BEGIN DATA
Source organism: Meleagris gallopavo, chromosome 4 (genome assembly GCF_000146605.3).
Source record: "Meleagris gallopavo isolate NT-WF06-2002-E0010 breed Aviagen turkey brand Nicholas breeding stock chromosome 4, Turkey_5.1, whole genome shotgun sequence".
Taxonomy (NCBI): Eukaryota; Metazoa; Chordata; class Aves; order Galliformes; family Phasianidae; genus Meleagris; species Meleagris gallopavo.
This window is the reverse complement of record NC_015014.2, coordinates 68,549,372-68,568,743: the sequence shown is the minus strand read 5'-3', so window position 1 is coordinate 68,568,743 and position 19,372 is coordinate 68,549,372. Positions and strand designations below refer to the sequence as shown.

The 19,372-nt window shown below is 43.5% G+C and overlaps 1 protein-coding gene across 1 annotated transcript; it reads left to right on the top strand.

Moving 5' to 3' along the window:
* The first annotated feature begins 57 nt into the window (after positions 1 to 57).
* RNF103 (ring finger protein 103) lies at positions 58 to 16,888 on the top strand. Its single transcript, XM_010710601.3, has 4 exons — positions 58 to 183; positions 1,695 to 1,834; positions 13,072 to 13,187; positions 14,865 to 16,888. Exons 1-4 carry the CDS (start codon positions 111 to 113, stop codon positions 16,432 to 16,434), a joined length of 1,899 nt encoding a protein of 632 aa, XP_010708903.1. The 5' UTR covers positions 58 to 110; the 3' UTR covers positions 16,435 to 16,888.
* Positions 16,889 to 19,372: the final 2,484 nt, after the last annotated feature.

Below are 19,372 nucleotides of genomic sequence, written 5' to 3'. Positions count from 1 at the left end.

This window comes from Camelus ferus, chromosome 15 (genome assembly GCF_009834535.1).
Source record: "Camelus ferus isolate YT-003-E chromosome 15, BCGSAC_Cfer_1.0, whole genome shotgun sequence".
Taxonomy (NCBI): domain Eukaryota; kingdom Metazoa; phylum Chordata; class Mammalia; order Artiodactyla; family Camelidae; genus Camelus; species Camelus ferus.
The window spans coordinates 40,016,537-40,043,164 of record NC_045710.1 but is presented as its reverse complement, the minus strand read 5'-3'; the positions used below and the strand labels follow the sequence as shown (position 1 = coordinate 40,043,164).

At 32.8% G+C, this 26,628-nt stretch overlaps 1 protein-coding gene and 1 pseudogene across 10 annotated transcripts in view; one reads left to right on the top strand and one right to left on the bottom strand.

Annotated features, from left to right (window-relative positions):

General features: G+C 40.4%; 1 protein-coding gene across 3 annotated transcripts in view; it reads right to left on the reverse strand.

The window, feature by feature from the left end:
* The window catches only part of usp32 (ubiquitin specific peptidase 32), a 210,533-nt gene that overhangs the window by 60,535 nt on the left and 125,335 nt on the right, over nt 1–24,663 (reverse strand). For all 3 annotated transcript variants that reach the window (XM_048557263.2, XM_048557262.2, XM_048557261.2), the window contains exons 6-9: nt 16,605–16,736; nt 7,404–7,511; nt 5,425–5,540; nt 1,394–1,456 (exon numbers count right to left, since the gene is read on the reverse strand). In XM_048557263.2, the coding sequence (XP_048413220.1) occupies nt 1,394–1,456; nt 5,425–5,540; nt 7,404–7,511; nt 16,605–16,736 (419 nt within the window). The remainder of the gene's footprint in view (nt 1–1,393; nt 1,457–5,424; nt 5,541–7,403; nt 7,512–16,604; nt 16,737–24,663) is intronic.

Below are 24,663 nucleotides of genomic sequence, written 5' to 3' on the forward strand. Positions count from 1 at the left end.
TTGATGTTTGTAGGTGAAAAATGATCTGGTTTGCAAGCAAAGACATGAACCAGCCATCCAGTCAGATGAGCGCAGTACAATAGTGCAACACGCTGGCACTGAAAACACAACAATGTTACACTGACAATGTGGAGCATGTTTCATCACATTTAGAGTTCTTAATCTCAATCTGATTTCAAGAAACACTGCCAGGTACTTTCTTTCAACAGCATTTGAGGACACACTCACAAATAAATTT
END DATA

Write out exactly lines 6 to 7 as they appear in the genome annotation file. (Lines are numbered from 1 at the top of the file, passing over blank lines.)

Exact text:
Moving 5' to 3' along the window:
* The first annotated feature begins 57 nt into the window (after positions 1 to 57).